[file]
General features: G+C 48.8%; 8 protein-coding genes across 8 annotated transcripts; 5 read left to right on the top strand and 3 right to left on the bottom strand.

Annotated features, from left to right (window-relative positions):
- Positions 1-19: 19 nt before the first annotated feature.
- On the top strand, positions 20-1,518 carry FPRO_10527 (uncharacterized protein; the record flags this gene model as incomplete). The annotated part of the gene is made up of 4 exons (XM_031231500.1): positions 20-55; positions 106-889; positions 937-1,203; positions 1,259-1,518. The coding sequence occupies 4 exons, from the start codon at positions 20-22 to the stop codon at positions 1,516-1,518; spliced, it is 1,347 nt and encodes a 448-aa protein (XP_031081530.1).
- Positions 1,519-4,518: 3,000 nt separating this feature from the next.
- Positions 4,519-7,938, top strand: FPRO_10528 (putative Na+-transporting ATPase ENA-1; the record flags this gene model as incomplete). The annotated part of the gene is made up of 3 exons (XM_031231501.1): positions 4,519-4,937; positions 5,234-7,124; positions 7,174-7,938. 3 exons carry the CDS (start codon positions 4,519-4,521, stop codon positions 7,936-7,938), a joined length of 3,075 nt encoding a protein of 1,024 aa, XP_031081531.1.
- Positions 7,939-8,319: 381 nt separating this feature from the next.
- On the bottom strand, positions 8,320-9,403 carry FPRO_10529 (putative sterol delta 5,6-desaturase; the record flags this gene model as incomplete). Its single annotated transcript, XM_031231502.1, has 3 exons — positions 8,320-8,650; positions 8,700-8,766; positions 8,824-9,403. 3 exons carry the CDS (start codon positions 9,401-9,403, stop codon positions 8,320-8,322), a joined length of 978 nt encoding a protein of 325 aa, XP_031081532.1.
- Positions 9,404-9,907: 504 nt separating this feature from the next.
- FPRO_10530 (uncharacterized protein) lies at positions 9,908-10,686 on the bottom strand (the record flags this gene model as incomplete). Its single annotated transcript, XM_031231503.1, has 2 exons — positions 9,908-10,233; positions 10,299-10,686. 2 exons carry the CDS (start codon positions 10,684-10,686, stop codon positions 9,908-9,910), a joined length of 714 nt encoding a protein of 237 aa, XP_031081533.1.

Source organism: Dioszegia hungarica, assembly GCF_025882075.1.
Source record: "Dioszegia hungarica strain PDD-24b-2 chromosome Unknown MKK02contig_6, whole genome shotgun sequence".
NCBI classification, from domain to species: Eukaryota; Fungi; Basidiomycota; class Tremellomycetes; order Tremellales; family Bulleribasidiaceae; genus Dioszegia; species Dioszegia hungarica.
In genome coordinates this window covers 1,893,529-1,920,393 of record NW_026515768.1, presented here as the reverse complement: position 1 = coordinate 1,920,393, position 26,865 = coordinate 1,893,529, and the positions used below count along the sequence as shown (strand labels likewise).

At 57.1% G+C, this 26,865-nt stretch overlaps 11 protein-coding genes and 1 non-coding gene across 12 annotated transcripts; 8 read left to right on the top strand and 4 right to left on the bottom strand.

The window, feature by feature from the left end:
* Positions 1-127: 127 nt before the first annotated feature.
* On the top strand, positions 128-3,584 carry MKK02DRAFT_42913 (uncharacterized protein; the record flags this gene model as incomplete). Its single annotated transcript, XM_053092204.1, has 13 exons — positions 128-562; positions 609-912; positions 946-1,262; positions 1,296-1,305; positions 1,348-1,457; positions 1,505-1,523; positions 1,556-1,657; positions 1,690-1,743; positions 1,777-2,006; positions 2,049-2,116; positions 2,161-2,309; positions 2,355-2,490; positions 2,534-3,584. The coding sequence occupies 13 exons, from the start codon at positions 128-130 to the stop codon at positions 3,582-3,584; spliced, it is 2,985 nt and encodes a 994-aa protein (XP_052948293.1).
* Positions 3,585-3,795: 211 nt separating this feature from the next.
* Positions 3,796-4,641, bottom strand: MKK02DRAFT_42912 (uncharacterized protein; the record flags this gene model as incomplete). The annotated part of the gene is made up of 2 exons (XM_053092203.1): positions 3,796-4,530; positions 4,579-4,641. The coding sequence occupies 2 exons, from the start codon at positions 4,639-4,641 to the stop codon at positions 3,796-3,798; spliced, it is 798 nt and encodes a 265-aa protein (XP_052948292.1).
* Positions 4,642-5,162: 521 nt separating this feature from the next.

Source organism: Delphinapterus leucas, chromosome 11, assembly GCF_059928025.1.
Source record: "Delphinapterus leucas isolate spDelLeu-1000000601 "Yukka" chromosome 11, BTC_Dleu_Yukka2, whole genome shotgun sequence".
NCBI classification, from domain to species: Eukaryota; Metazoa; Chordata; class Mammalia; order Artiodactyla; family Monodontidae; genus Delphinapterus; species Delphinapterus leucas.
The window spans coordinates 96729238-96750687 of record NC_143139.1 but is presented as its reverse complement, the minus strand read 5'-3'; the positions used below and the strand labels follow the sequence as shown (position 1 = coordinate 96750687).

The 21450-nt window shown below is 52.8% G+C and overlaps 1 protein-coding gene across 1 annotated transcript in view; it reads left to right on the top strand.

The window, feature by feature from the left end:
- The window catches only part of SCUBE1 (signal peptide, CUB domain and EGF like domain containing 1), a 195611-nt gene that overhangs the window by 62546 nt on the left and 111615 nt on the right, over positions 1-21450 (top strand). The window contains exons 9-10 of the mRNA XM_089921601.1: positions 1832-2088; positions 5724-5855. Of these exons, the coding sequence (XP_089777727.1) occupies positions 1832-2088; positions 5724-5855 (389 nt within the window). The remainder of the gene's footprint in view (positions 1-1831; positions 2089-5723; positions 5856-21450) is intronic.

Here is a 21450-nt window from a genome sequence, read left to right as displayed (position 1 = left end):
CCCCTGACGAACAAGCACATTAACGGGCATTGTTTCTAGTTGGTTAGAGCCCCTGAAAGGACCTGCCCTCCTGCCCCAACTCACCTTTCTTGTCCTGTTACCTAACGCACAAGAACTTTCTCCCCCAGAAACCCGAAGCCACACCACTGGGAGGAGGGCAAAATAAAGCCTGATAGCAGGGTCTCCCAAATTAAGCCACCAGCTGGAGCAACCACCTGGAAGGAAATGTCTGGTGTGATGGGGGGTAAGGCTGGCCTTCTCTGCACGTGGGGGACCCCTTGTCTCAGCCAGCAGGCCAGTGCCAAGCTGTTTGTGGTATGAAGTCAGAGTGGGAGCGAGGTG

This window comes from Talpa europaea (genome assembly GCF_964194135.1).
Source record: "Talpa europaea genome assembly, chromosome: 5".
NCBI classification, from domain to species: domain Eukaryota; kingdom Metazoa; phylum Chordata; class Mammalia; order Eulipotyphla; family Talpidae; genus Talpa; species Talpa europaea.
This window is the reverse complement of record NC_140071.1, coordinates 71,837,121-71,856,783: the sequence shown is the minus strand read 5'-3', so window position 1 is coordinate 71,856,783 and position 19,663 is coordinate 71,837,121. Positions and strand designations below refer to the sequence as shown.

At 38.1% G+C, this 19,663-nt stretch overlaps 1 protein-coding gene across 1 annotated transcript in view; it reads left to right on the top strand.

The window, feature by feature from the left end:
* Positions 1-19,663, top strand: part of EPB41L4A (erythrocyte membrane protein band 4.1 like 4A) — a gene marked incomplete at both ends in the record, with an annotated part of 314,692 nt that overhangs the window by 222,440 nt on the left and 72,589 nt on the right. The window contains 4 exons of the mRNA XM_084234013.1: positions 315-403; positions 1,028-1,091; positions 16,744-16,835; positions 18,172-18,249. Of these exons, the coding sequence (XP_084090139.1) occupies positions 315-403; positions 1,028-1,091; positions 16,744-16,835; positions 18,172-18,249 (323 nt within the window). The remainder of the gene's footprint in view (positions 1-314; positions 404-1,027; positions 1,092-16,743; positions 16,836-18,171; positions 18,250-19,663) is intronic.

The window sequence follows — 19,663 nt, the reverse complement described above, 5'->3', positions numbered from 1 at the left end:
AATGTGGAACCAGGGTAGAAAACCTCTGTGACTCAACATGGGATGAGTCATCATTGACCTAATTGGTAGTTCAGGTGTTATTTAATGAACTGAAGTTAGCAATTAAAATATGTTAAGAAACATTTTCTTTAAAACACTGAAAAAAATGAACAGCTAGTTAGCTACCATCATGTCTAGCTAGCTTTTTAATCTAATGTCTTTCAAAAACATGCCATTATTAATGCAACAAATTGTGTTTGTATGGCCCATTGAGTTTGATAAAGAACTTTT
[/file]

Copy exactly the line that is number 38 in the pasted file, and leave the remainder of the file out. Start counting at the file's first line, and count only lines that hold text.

The window sequence follows — 19,663 nt, the reverse complement described above, 5'->3', positions numbered from 1 at the left end: